No. It is not possible to cause electron flow in an insulator.
Hold on a minute. Let's stop and think about this. Haven't you ever seen sparks when you pulled the plug
from an electric socket? These sparks are nothing more than electron flow and they are flowing through air. And
we said air was an insulator. Or take the spark plug on a car. Doesn't the spark jump from one contact to the
other? The only way that it can get there is to travel through air. Again, air is an insulator. Go back to
Page 1-19B and read the question again.
Cost, temperature, and melting point.
Sorry, bad guess. Two of the items are right. They are the cost and the melting point, but temperature is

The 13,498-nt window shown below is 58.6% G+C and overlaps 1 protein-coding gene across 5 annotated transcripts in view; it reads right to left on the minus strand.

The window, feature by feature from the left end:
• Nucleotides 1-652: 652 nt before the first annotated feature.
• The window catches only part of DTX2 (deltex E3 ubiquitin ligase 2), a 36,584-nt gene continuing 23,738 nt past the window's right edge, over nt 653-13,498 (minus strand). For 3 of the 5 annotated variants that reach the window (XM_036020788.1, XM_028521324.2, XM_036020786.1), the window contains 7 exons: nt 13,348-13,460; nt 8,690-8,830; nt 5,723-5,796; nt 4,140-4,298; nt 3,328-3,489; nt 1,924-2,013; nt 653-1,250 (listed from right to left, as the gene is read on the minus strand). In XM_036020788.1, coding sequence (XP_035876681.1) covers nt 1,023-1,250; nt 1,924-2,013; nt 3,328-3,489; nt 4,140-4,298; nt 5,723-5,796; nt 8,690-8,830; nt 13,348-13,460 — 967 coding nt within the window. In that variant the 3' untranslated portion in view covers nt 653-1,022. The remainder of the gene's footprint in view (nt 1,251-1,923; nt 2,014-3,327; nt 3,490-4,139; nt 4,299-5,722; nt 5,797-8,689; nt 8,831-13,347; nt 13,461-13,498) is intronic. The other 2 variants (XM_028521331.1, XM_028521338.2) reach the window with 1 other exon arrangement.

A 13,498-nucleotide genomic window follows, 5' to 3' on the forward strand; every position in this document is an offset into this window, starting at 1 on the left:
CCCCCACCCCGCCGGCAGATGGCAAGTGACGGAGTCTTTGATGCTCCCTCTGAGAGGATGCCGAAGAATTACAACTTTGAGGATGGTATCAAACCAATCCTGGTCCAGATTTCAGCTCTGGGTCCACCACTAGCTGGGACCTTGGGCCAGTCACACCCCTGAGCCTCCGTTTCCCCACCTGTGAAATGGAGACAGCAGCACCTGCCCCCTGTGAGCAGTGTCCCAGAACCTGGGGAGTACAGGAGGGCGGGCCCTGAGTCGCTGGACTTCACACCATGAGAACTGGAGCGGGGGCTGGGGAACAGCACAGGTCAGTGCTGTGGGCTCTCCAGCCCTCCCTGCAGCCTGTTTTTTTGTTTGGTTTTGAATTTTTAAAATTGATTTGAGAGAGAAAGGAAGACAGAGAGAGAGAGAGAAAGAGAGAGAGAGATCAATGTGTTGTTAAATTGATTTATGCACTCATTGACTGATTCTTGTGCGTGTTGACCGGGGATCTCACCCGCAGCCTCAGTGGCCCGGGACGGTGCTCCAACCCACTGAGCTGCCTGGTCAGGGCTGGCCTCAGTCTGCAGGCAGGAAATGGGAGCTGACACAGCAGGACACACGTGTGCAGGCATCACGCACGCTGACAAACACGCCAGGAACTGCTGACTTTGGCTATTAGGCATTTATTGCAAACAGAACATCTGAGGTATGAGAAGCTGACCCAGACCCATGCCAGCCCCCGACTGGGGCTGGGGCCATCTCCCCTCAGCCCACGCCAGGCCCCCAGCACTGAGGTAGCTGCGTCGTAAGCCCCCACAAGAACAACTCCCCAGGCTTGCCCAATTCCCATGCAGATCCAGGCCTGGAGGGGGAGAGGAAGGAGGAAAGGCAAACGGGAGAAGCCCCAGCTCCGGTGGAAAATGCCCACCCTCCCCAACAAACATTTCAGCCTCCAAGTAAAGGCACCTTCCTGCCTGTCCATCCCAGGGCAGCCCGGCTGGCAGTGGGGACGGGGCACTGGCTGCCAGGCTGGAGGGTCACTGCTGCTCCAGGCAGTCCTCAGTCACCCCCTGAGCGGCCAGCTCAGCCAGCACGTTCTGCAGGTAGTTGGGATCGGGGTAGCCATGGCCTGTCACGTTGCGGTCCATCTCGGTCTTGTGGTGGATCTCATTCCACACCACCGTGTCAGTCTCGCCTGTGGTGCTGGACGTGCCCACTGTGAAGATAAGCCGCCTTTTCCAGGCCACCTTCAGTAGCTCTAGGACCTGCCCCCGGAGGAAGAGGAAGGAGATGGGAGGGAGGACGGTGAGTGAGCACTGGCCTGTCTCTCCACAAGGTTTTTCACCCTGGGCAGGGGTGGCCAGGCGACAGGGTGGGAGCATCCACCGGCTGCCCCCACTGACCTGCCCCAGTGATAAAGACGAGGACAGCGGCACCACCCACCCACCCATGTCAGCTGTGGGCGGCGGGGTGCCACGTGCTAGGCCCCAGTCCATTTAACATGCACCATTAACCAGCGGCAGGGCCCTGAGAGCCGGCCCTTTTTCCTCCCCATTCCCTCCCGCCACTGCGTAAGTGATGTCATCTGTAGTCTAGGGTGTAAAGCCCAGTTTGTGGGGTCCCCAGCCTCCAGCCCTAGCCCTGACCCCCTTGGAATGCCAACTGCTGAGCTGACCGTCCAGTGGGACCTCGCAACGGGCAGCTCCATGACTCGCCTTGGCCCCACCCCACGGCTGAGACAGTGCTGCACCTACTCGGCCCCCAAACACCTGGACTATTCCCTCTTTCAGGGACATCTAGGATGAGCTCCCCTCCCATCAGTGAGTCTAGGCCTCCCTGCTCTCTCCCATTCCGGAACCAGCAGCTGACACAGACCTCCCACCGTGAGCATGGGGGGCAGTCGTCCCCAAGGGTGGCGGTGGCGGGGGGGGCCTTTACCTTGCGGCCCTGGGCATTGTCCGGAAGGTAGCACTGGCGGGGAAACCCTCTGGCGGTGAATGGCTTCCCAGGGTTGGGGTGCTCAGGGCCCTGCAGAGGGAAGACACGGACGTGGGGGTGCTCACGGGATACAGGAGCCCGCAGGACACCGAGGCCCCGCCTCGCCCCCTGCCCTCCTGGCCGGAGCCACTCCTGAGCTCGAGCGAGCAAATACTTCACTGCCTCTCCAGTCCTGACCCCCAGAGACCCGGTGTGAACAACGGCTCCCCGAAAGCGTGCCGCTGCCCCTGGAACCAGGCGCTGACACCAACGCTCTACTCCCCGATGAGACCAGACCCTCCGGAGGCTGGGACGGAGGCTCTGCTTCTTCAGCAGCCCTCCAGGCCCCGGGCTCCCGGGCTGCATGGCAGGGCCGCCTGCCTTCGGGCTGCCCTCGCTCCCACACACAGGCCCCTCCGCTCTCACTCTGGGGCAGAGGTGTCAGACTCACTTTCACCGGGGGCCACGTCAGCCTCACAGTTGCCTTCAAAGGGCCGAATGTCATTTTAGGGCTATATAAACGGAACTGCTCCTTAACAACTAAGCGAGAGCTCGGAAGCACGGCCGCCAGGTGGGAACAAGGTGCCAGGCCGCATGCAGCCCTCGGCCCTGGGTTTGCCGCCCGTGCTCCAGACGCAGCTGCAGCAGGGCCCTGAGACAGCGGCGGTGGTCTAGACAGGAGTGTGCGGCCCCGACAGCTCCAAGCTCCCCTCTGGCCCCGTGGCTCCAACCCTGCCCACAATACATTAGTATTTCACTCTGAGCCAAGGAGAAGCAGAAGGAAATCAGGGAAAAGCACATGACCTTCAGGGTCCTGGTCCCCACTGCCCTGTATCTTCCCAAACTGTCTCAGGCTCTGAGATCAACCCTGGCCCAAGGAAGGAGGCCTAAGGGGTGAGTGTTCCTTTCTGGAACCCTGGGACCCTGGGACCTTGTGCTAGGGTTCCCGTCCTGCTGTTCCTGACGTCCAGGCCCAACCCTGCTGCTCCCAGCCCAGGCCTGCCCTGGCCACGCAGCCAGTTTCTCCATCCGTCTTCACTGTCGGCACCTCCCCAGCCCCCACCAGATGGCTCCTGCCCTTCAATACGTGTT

wrong. You are getting the considerations for choosing a conductor confused with the factors that determine the
resistance of a material. Temperature was one of the factors that determine the resistance of a conductor.
Remember, conductors have to be joined together in order to construct a piece of equipment, so one of the things
to consider would have to be the ability to be fused or soldered.
Go back to Page 1-20B and choose the correct answer.